An emotional tug-of-war: Summer’s hidden toll on working parents

HR expert Alan Price gives some advice on how to get through the summer holidays challenge.

cost of living summer holidays

 

As a kid, I remember looking forward to the summer months more than any other time of the year. Warm weather, no school, and longer daylight hours meant we could play out for much longer. It’s easy to see why our kids love the summer just as much – they get to enjoy all the same great things we did.

In recent years, though, the summer holidays have quietly become one of the most stressful times of the year for those of us juggling work and family.

Here are some of the greatest challenges facing working parents during the holidays, as well as some tips I’ve picked up over the years that help me balance work and additional parenting responsibilities in summer.

Childcare

One of the biggest issues facing working parents is the cost of childcareChildcare costs drives one in three out of career. It’s no surprise that many parents struggle to find adequate childcare during the summer holidays, as research shows. Whether negotiating with grandparents or trying to find babysitters, nearly two-thirds of working mothers report not having enough childcare during the school summer holidays.

With the cost-of-living crisis placing increasing financial strain on families, many couples who might have opted to have one stay-at-home parent can no longer do so. The overall number of stay-at-home mums has dropped by 11% since 2019 – a stark reflection of the monetary strain adding an extra layer to the already stressful role of parenting.

Some tips that I’ve found help alleviate the cost of summer childcare include:

  • Tax-free childcare: In case you weren’t aware, the UK Government offers tax-free childcare which can cover up to £2,000 per child, per year, to help with the costs of holiday clubs, childminders and nurseries.
  • Camps and clubs: Camps and clubs can be a great choice for keeping kids entertained. Options include low-cost holiday activity clubs run by councils and holiday camps, which are especially budget-friendly if you book early or qualify for discounts.
  • Flexible homeworking: Since April 2024, everyone can now request flexible working from their employer, giving you more freedom to balance family and work time.

Being spread too thin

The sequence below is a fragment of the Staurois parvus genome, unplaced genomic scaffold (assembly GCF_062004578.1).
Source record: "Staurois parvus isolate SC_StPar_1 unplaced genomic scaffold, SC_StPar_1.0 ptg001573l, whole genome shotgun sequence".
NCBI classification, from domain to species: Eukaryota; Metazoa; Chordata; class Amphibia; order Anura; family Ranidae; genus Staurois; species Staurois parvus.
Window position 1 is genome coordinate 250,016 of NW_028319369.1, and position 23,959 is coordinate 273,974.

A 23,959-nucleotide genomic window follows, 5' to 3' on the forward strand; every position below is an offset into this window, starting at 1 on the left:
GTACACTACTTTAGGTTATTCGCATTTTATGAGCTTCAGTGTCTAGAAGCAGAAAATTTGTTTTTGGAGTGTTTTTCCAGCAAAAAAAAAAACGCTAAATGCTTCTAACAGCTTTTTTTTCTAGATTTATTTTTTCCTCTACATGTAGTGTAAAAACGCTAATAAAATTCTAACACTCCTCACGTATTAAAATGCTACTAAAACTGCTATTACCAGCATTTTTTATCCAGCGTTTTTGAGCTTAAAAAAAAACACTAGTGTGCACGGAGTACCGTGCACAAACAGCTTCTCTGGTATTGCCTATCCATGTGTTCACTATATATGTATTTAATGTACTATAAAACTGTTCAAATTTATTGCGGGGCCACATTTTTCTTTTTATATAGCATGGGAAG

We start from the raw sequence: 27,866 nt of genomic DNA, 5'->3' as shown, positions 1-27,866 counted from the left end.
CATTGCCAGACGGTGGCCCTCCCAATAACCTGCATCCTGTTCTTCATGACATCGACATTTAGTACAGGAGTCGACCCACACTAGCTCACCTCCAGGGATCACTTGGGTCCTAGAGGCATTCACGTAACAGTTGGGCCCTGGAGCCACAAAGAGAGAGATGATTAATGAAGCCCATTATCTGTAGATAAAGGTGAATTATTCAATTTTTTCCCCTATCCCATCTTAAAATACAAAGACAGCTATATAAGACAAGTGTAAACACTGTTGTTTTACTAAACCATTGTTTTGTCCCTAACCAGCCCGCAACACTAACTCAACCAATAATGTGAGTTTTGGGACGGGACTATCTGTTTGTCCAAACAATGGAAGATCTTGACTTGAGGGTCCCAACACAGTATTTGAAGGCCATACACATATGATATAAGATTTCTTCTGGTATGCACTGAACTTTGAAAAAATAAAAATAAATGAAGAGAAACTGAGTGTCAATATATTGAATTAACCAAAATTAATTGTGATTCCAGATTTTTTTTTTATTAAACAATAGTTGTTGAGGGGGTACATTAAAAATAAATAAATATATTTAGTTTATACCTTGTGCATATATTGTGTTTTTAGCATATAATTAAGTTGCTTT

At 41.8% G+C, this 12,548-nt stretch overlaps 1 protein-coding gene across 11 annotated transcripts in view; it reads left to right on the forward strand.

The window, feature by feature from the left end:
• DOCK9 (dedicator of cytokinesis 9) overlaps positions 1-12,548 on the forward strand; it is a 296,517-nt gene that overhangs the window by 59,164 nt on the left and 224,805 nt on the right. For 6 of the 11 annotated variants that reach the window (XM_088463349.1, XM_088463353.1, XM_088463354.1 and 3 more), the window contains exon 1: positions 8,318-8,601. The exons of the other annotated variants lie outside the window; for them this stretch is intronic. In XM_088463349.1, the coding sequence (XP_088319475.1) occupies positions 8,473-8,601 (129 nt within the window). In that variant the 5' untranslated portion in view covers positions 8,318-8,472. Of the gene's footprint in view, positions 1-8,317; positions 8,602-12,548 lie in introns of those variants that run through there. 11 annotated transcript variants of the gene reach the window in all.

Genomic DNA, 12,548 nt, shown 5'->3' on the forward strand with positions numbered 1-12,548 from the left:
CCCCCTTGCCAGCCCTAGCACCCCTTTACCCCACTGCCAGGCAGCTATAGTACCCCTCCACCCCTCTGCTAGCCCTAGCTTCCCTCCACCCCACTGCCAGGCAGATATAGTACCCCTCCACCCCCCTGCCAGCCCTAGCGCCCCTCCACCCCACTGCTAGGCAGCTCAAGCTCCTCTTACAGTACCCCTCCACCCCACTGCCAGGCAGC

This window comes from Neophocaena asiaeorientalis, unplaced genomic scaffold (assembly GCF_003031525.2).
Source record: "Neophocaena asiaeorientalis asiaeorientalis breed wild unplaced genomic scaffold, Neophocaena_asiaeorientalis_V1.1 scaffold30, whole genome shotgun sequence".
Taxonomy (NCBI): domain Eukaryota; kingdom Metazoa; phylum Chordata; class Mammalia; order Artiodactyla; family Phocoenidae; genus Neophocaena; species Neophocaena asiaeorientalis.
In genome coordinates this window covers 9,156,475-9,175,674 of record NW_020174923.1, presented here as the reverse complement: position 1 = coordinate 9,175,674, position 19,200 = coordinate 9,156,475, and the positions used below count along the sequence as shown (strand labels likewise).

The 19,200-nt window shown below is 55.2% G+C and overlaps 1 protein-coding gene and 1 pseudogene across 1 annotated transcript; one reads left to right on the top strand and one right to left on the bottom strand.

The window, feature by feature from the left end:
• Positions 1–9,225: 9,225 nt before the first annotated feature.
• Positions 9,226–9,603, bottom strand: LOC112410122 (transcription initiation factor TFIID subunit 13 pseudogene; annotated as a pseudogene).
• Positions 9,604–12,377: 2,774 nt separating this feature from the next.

Unsurprisingly, our children being at home for almost two months can make it hard for us to balance our work and familial responsibilities. In a survey from the University of Oxford, parents reported being spread too thin by the demands of meeting their children’s needs.

These demands have been intensified by the cost-of-living crisis, which has increased summer costs for many parents, particularly on food and electricity. To add to the stress, many struggle to provide a fulfilling summer experience for their kids due to the demands of work, leading to feelings of guilt.

Some ways to alleviate this feeling include:

  • Plan ahead: Where possible, plan ahead, both in terms of the fun activities you’ll plan and the additional expenses you’ll have to take on.
  • Understand your rights: Employees are entitled to 18 weeks of unpaid leave for each child up to their 18th birthday. While unpaid, your rights are protected during parental leave.
  • Involve your whole family: It’s easy to feel like the entire burden falls on your shoulders – but it doesn’t. Get everyone involved in making a schedule for your kids over the summer. Coming up with a plan is half the battle.
  • Be clear about boundaries: You should never feel guilty about being a working parent. We’re conditioned to feel as if we need to apologise for our caregiving responsibilities, but they have to coexist with our work.

The role of employers in supporting their employees

Summer brings a unique set of challenges for working parents – so employers must step up to support their staff as they navigate the demands of childcare and work commitments during the busy season. I say this as a parent and CEO myself.

Be flexible: Recognise the challenges that parents face, offer flexible working where appropriate, understand the necessity of unplanned leave, and provide resources to help with childcare.

Shift your culture: Foster a workplace that values work-life balance and inclusivity. The needs of your employees are diverse and your policies should reflect that.

Show you care: Employers should ensure workloads are well distributed, offer wellness programmes and share resources with employees to help alleviate the burden on parents.

Final thoughts

In the end, the summer season should be a time for relaxation and fun, not just for our children, but for us as parents as well. By embracing the support systems available, planning with foresight and advocating for a workplace that understands the juggling act of working parenthood, we can work together to make our summers something to look forward to again – not dread.

*Alan Price is CEO at BrightHR and father to two young boys. 



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